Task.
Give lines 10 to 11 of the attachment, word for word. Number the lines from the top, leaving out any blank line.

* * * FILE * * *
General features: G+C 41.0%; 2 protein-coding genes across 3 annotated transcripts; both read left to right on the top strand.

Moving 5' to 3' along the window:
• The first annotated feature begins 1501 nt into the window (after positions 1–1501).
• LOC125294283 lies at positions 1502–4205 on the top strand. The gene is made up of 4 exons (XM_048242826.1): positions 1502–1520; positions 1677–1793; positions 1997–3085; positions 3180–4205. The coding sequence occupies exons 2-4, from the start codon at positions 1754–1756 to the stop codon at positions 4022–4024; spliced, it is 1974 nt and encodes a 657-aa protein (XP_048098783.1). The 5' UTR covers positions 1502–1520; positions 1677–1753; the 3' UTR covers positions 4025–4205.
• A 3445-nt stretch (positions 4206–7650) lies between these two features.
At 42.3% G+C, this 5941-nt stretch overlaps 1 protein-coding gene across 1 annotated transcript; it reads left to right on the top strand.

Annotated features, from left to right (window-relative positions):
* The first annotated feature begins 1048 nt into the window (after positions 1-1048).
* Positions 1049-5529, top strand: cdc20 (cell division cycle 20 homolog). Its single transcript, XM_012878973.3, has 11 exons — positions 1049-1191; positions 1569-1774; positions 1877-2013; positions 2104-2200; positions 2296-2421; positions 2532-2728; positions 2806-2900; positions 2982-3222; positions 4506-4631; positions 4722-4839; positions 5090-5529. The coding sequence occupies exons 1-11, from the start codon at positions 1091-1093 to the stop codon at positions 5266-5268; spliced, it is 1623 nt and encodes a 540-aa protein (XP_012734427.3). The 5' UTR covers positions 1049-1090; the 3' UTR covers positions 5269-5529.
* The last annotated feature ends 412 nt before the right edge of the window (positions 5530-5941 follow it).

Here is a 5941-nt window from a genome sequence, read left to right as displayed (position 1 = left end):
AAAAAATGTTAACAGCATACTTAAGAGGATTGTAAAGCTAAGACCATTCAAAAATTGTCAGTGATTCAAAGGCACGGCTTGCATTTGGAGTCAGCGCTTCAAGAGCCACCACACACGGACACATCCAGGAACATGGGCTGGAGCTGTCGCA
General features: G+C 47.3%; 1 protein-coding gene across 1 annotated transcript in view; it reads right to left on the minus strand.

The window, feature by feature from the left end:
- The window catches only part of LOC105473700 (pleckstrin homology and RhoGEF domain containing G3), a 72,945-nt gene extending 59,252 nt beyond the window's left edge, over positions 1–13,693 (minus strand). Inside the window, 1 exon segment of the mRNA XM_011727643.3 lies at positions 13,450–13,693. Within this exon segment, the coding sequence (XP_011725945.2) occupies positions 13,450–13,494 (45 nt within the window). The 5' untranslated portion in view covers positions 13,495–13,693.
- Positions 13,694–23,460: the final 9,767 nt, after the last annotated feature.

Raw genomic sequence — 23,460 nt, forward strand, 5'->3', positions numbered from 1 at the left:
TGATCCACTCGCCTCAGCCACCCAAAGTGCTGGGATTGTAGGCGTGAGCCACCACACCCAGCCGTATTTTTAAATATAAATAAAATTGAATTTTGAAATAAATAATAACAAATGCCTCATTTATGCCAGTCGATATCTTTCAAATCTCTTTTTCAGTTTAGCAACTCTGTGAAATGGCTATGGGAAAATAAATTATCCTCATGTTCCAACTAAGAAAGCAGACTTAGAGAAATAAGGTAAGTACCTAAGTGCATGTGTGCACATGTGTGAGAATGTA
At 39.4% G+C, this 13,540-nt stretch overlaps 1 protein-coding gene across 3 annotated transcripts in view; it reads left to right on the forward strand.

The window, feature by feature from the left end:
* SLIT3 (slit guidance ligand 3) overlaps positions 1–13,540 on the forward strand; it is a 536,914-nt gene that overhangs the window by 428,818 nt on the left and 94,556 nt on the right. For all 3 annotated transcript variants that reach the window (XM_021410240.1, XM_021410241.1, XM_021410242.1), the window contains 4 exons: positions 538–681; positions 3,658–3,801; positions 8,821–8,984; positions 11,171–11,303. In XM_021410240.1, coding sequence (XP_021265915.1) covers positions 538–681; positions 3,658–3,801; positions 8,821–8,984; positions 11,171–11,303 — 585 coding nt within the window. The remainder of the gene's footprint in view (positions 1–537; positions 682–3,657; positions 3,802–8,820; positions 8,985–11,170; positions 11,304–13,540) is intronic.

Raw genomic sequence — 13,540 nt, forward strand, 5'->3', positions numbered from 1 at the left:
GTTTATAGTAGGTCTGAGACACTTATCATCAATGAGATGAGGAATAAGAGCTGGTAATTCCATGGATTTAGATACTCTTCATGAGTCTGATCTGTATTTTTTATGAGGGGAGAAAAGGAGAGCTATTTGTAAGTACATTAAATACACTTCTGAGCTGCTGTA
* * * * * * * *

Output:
* The last annotated feature ends 412 nt before the right edge of the window (positions 5530-5941 follow it).

Here is a 5941-nt window from a genome sequence, read left to right as displayed (position 1 = left end):